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The mortgage tax deduction: beyond the hype

Posted By Miranda Marquit On 09/19/2013 @ 2:00 pm In Taxes,The Home | 4 Comments

One of the benefits of homeownership that many of us hear about is the mortgage interest tax deduction. After all, how many loans out there provide you with a tax deduction for the interest that you pay? (Student loans and business loans, as well as mortgages.)

But are you really benefiting from the mortgage tax deduction? And is it really something that has a big impact on your finances? As with most matters of personal finance, the answer depends on your own personal situation.

Getting the Most Bang for Your Tax Deduction Buck

First of all, the mortgage tax deduction is only available to those who itemize their deductions [3]. Before you benefit from the mortgage tax deduction, you need to figure out whether or not you will itemize using Schedule A. If your total itemized deductions (including the mortgage deduction) amounts to less than the standard deduction, it makes no sense to itemize, and the mortgage tax deduction doesn’t help you much.

I itemize each year, since between my charitable contributions [4], miscellaneous expenses, unreimbursed health care costs, and mortgage deduction, my itemizations usually add up to quite a bit more than the standard deduction.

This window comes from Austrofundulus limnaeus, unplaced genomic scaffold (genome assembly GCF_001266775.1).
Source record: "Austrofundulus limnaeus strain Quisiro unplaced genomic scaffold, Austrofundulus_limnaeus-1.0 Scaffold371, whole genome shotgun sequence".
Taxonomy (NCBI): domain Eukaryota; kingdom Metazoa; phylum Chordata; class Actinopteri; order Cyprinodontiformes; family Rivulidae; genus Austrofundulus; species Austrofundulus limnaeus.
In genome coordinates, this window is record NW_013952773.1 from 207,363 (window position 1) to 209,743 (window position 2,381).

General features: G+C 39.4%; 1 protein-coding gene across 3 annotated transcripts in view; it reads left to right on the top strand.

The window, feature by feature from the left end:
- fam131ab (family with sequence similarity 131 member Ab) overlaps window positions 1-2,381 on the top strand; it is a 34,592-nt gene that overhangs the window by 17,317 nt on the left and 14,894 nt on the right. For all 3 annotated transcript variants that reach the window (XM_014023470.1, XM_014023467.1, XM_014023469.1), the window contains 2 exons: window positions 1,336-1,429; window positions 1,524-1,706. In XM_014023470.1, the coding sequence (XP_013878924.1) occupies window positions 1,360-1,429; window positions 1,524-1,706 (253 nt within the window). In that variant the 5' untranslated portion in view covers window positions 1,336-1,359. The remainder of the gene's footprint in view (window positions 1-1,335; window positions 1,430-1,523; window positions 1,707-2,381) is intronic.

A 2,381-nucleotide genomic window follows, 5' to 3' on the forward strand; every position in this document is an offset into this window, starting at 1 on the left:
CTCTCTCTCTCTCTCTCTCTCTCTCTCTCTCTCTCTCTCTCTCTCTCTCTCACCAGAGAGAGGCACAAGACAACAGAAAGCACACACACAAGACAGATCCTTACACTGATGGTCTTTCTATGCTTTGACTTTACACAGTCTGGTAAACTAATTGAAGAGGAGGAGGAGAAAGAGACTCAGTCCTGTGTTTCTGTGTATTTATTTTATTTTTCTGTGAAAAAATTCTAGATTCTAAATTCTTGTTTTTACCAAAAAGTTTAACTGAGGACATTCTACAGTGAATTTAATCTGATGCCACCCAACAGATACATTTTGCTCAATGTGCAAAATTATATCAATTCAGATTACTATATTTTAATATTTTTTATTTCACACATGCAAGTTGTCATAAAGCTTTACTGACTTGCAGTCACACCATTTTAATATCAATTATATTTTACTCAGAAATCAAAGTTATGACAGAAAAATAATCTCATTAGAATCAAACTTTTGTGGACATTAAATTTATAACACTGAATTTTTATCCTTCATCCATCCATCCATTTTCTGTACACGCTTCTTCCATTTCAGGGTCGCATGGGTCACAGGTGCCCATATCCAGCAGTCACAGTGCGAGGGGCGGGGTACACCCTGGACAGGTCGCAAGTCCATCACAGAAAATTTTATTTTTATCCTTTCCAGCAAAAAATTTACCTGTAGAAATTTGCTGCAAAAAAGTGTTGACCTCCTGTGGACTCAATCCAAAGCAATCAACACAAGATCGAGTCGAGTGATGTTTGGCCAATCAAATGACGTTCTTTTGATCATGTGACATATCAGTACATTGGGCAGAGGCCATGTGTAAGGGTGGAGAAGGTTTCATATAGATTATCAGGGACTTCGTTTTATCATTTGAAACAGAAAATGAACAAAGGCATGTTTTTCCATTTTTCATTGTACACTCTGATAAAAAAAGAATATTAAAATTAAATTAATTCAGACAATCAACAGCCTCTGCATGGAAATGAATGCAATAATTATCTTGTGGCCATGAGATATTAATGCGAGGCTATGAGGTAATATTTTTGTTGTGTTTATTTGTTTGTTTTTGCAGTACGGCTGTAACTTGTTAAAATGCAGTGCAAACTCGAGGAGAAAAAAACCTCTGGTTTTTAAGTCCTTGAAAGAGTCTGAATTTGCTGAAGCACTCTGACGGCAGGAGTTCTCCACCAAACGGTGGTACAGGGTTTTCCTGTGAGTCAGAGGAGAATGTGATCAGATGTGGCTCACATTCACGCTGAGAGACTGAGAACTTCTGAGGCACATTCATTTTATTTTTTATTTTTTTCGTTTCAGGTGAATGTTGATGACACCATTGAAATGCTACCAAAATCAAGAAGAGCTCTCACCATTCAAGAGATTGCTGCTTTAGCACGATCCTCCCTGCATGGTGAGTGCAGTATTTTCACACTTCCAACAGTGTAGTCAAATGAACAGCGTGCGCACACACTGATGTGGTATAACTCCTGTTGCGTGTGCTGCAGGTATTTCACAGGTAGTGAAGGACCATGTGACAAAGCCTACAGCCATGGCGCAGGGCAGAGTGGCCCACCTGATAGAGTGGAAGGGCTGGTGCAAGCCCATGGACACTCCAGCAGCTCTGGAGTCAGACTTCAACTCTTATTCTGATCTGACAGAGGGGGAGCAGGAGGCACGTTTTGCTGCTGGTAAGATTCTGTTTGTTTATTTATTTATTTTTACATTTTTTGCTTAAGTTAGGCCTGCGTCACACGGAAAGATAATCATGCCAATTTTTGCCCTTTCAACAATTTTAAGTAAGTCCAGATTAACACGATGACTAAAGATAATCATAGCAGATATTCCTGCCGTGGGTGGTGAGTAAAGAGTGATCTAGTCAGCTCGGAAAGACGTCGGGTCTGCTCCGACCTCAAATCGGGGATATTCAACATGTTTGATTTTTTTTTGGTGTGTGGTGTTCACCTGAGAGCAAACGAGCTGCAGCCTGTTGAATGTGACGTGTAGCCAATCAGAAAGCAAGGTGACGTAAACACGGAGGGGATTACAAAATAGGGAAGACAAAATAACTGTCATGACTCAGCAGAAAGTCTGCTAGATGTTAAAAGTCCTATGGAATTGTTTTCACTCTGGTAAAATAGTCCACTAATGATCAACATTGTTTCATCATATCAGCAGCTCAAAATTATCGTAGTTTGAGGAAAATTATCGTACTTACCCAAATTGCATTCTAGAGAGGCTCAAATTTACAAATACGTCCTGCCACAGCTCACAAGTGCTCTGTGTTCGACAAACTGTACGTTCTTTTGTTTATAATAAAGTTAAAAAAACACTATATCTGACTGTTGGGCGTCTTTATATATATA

“The mortgage tax deduction best benefits those who have a high amount of interest to deduct, along with real estate taxes,” says Senen Garcia, an accountant and attorney with SG Law Group. “The best way to take advantage of this deduction is to report all interest and points.”

Since you can deduct refinancing points and other points paid related to your mortgage, is makes sense to keep track of all of this. Garcia points out that you should receive a Form 1098 from your lender, and this will have the information you need to claim the mortgage interest tax deduction.

Watch Out for Phaseouts

Like so many tax benefits now, there is a phaseout with the mortgage interest deduction.

“Limits and phaseouts are based on the level of income the taxpayer has, and these amounts are adjusted each year,” Garcia says.

The mortgage interest tax deduction is part of the recent policy on itemized deductions, put into place with the latest fiscal cliff deal. Itemized deductions are reduced by 3 percent for the amount of a household’s income over the threshold. Right now, that threshold stands at $250,000 for single filers and $300,000 for joint filers. So, consider a couple that earns $400,000 (putting the couple $100,000 over the threshold). Since 3 percent of $100,000 is $3,000, the couple’s ability to itemize would be reduced by $3,000.

Pay attention to phaseouts, and look for legal ways to reduce your income so that you can take better advantage of these limits.

If you want to see what your tax savings would be with the mortgage interest deduction, you can use one of many calculators available online. After figuring my own tax savings, I found that I can expect to save close to $2,500 in taxes this year. You, too, can get a rough estimate of what you would save — assuming you aren’t subject to phaseouts and limits, and assuming that you have other itemized deductions to make it worth it.

(Photo: Images_of_Money [5])


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[3] itemize their deductions: http://www.bargaineering.com/articles/standard-itemized-deductions.html

[4] charitable contributions: http://www.bargaineering.com/articles/yearend-charitable-contributions-2010.html

[5] Images_of_Money: http://www.flickr.com/photos/59937401@N07/5857387835

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